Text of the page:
Talk about an OOPS!
Perry disqualified from Va. primary ballot

Republican presidential candidate Rick Perry failed to submit enough valid signatures to qualify for the Virginia primary ballot, state GOP officials said. …

Perry’s campaign [claimed] it had submitted 11,911 signatures, but a Republican source [says] that the Texas governor did not submit the required 10,000. …

Some candidates didn’t submit signatures, reports the Washington Post: “Republican presidential candidates Michele Bachmann, Jon Huntsman and Rick Santorum.” The candidates who did submit signatures and are expected to qualify are “Romney, Perry, Paul and former House speaker Newt Gingrich.”

Virginia, an increasingly important swing state, will hold its primary on Super Tuesday, March 6.

Romney became the first Republican presidential candidate Tuesday to submit signatures for Virginia’s primary election ballot.

On Thursday morning, Gingrich said at an event outside Richmond that his campaign was still collecting signatures, but expected to have enough.

A poll released Wednesday showed Gingrich with a slight lead over Romney among Virginia Republicans in the race for president. The Quinnipiac University poll shows Gingrich at 30 percent and Romney at 25 percent among Republican voters. …

So. Rick Perry’s campaign staff’s big goof is one thing. But what about the candidates who flat out didn’t submit signatures? (They are Michele Bachmann, Jon Huntsman and Rick Santorum.)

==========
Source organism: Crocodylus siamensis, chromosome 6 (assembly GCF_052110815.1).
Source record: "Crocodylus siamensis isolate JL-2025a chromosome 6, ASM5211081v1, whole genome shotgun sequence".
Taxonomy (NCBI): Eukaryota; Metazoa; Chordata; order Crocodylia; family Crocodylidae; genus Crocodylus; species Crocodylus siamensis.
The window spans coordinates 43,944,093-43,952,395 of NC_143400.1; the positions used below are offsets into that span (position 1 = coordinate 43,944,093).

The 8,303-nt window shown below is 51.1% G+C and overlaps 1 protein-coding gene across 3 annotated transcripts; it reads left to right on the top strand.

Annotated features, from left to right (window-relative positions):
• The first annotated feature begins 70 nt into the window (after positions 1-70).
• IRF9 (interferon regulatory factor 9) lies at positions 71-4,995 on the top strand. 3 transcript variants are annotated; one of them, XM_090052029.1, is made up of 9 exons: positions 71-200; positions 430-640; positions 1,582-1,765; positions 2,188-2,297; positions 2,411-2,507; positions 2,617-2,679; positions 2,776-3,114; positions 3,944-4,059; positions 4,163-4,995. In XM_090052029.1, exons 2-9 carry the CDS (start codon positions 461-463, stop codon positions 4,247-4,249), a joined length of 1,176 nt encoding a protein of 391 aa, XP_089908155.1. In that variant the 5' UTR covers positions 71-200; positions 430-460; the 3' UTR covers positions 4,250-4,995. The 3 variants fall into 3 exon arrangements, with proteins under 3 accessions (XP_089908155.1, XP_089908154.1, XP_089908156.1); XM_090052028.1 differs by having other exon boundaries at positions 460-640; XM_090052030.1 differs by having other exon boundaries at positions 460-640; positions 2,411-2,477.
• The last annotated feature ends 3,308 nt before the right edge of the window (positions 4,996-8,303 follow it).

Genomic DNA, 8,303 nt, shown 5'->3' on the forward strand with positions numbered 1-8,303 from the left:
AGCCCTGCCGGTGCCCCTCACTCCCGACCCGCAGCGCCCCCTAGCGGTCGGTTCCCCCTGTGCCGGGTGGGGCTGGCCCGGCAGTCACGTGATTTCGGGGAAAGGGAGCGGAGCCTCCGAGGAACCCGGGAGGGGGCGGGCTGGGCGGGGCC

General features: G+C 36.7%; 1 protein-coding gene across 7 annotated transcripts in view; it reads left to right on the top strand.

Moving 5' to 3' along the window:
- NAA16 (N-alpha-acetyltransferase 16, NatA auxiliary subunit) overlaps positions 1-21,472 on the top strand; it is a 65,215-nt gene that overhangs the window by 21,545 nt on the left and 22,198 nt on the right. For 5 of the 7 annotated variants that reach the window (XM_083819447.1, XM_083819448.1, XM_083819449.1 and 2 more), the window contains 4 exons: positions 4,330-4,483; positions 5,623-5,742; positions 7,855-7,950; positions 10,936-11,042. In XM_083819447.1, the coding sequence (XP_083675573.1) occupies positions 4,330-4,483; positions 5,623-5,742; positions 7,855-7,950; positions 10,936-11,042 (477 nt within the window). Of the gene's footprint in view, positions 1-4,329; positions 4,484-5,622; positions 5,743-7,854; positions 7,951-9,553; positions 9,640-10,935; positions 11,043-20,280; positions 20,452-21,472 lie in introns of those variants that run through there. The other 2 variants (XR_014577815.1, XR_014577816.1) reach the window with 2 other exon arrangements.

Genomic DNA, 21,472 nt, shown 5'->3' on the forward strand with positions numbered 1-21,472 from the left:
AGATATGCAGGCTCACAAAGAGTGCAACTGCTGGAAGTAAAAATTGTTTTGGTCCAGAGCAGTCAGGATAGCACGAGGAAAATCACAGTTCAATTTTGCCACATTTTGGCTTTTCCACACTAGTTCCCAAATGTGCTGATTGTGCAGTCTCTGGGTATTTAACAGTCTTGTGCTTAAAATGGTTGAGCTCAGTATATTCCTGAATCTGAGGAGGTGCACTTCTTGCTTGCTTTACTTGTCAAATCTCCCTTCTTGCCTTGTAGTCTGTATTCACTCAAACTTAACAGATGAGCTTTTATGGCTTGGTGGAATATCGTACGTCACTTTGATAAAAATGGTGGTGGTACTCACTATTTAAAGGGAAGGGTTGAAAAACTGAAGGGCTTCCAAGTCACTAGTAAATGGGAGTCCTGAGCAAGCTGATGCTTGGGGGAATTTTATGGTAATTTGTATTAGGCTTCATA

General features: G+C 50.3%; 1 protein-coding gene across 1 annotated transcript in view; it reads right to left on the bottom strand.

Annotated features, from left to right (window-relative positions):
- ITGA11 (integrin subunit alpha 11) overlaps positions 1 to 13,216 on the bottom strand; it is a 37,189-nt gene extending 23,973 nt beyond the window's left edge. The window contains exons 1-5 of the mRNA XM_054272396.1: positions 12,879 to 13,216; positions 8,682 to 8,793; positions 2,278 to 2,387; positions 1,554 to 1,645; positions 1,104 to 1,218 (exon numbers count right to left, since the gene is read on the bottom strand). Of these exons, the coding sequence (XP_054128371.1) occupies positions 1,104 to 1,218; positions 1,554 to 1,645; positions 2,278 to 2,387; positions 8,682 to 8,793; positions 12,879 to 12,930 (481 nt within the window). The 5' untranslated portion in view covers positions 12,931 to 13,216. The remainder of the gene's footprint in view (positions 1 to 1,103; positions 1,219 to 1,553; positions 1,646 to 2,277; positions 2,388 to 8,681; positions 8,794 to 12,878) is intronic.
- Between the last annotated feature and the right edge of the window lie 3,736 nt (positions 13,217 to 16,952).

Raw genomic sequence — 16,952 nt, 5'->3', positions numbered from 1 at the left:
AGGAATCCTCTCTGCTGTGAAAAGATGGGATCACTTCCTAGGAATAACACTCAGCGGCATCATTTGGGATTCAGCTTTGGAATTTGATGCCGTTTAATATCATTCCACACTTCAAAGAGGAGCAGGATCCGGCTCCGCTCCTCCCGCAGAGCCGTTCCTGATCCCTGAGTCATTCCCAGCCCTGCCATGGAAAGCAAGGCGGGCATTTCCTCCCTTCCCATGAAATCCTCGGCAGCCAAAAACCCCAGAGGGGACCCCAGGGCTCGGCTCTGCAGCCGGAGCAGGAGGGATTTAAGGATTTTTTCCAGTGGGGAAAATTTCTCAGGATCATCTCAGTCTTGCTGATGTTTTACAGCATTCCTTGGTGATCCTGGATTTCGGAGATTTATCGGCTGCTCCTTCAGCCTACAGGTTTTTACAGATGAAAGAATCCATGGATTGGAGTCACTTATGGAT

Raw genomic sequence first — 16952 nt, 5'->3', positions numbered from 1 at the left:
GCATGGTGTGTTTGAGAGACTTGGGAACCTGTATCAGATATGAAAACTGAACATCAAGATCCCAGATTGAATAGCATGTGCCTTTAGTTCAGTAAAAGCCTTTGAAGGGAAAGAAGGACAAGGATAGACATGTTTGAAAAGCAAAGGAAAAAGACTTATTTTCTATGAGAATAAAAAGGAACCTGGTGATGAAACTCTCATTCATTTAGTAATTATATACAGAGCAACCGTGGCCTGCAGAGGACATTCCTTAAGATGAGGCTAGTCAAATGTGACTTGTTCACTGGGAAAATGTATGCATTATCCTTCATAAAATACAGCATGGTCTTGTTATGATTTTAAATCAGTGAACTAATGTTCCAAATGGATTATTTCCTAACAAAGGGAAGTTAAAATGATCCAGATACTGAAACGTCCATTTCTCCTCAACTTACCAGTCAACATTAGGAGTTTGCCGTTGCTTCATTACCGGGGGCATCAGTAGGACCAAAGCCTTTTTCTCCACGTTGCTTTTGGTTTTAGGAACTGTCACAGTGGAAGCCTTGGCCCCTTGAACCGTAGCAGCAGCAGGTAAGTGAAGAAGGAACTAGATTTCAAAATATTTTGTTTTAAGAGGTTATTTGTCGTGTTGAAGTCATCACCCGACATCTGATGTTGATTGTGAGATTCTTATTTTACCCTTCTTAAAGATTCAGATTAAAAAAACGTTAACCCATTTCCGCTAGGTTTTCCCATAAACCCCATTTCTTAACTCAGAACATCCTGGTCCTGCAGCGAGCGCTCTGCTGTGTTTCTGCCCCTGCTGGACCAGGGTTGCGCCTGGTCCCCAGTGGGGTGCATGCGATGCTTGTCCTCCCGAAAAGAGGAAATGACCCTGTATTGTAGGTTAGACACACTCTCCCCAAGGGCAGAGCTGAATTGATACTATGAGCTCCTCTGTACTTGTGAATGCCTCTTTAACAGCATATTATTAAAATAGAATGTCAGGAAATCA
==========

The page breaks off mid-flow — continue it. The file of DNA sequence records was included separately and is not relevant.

Should we not take their campaigns seriously? What if one of them breaks out of the pack and begins to overtake the current front-runners? Virginia is a state that is most definitely “up for grabs” in November 2012.

Republican George “Macaca” Allen has a very good shot at retaking his U.S. Senate seat, especially since Jim Webb, who defeated Allen five years ago, is not running for reelection. And, best I recall, recent polls of Virginia voters have shown that the GOP presidential candidates could defeat Obama.

Have any of the candidates — besides Romney — actually developed solid contacts in all 50 states? I’ve been reminiscing about the days I worked on the Howard Dean campaign (hush, you).

Clear out West, where I live, we were already having monthly Meet-Ups starting in August 2003 … comparably, that would mean that the current crop of GOP candidates should have already been holding gatherings in all 50 states this PAST SUMMER. And Howard Dean had already held rallies and fundraisers in Seattle, Portland, and cities in California.

So I’m baffled by this bunch of GOP candidates and their lack of plotting a national campaign. Someone explain this to me. Please.